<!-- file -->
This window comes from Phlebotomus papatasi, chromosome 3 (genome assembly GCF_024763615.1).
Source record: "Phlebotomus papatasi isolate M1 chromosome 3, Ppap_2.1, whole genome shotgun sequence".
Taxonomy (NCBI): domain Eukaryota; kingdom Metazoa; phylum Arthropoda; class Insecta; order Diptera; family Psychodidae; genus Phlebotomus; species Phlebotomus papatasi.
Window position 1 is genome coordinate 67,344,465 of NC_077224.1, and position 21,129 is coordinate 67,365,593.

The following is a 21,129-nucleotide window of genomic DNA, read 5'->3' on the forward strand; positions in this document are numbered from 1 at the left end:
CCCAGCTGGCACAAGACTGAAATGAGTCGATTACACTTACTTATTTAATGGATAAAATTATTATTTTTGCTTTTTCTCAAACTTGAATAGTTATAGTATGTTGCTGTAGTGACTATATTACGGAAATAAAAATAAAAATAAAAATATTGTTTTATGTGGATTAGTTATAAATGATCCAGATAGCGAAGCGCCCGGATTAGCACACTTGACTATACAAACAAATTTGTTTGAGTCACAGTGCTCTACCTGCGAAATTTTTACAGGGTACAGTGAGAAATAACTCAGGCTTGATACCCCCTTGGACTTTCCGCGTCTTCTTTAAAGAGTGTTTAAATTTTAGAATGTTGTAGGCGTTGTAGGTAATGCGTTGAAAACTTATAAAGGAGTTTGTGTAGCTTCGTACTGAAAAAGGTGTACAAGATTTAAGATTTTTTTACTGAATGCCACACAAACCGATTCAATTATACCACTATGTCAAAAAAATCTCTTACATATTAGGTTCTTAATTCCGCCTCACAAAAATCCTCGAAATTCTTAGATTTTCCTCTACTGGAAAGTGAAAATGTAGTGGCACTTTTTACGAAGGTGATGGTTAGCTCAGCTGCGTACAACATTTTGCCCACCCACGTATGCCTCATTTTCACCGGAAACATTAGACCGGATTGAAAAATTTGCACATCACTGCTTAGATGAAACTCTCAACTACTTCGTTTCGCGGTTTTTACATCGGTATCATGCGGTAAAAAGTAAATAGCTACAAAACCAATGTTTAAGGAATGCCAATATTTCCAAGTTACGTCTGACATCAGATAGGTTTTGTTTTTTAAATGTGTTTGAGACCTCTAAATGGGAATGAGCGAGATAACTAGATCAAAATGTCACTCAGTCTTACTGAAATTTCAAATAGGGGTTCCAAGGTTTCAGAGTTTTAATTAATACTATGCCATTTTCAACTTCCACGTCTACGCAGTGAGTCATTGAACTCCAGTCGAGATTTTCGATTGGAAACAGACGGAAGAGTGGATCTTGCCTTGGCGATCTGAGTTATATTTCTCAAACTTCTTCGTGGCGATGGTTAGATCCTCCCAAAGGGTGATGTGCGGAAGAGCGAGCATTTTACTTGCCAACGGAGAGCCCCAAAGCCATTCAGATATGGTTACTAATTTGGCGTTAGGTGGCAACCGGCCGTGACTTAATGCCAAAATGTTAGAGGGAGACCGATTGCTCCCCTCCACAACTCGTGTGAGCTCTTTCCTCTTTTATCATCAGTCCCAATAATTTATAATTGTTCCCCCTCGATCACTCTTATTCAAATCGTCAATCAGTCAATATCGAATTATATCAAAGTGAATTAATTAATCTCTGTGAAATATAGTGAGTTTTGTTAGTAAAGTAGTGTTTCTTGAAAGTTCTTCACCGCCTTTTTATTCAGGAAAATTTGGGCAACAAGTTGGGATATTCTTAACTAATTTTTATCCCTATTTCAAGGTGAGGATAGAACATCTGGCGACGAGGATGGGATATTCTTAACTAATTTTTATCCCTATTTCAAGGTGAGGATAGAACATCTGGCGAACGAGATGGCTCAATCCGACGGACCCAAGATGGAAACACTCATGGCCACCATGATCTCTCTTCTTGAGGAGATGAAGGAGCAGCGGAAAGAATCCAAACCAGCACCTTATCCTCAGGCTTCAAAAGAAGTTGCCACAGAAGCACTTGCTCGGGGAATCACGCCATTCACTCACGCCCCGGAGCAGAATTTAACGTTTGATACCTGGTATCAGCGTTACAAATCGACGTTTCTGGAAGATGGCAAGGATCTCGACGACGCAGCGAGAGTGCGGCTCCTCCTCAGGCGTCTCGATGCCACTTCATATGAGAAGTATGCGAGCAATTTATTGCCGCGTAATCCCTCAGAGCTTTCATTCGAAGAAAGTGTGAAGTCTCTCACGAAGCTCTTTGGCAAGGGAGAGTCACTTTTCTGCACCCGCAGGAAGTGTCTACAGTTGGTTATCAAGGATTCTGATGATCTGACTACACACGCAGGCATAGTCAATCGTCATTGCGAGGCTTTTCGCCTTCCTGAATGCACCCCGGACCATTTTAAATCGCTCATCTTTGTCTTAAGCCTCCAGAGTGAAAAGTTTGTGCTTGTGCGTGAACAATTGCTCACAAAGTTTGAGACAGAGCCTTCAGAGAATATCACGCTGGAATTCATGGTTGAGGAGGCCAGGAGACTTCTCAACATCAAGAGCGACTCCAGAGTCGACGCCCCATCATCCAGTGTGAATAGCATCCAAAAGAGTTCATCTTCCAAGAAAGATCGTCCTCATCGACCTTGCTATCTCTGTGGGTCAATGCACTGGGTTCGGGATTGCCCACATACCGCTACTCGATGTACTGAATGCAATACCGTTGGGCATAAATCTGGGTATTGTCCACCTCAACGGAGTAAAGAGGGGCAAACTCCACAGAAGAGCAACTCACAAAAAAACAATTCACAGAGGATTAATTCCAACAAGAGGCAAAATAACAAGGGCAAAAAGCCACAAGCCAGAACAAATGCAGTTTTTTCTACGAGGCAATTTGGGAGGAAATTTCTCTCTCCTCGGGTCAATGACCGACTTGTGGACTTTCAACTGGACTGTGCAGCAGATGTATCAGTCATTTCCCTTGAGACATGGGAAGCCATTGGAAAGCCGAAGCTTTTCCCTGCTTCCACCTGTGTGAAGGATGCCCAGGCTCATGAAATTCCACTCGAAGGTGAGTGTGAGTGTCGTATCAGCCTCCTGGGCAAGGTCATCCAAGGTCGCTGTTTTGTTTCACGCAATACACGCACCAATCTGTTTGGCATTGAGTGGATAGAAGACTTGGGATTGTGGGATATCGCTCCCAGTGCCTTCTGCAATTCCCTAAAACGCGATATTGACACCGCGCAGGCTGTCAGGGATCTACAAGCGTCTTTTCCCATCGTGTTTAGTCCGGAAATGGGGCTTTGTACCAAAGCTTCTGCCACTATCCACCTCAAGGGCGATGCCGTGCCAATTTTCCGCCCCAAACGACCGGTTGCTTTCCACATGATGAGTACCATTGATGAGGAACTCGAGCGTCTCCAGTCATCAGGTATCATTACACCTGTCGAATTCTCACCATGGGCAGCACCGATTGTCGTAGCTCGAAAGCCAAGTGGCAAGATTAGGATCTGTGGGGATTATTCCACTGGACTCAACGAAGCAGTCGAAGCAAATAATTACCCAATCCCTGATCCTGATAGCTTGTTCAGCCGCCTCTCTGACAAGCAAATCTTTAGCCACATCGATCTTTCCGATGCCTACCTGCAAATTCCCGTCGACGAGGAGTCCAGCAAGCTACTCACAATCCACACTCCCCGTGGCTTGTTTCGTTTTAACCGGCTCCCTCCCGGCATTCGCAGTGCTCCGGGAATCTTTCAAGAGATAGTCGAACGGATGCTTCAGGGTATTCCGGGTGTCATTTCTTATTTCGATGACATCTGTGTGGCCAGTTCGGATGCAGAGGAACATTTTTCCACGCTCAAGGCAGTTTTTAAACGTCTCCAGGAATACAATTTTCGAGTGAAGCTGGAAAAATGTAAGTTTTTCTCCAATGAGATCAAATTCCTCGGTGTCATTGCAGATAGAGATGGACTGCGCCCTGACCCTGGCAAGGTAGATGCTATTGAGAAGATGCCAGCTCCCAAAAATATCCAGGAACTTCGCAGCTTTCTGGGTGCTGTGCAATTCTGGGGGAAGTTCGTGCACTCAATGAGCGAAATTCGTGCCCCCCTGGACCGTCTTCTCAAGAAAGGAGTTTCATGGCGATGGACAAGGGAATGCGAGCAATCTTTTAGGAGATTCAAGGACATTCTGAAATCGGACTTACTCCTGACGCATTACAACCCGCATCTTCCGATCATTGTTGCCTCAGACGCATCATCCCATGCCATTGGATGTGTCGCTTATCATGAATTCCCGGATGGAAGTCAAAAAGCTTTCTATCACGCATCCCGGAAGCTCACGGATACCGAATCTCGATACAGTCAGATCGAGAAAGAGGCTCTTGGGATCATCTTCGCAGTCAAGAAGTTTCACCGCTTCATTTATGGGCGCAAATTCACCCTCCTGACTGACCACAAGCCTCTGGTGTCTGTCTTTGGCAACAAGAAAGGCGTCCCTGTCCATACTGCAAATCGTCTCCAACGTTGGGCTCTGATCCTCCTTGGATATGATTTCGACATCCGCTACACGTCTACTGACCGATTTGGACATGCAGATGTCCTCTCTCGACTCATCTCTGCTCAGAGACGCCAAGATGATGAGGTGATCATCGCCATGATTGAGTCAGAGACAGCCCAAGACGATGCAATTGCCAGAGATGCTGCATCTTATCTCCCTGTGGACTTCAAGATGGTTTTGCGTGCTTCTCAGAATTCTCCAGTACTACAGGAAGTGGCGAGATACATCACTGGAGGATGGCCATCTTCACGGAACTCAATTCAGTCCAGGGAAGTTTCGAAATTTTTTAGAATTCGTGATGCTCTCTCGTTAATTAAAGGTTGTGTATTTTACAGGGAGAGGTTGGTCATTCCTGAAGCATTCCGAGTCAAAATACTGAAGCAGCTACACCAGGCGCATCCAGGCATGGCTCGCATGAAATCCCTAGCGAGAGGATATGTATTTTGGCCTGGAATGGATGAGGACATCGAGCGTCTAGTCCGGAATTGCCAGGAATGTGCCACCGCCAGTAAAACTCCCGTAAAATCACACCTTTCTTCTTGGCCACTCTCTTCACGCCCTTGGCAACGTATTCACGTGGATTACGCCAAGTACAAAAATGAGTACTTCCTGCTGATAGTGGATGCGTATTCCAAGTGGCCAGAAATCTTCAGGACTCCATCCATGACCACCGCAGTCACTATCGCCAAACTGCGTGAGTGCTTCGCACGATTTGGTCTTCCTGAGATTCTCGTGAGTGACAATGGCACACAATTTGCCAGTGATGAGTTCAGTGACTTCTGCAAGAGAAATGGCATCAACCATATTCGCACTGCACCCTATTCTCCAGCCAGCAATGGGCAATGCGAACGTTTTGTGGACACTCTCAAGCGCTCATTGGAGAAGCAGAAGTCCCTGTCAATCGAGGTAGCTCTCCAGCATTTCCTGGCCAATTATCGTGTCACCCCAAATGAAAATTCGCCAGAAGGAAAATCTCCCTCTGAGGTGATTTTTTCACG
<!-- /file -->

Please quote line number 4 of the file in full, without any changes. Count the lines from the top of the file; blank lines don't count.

Window position 1 is genome coordinate 67,344,465 of NC_077224.1, and position 21,129 is coordinate 67,365,593.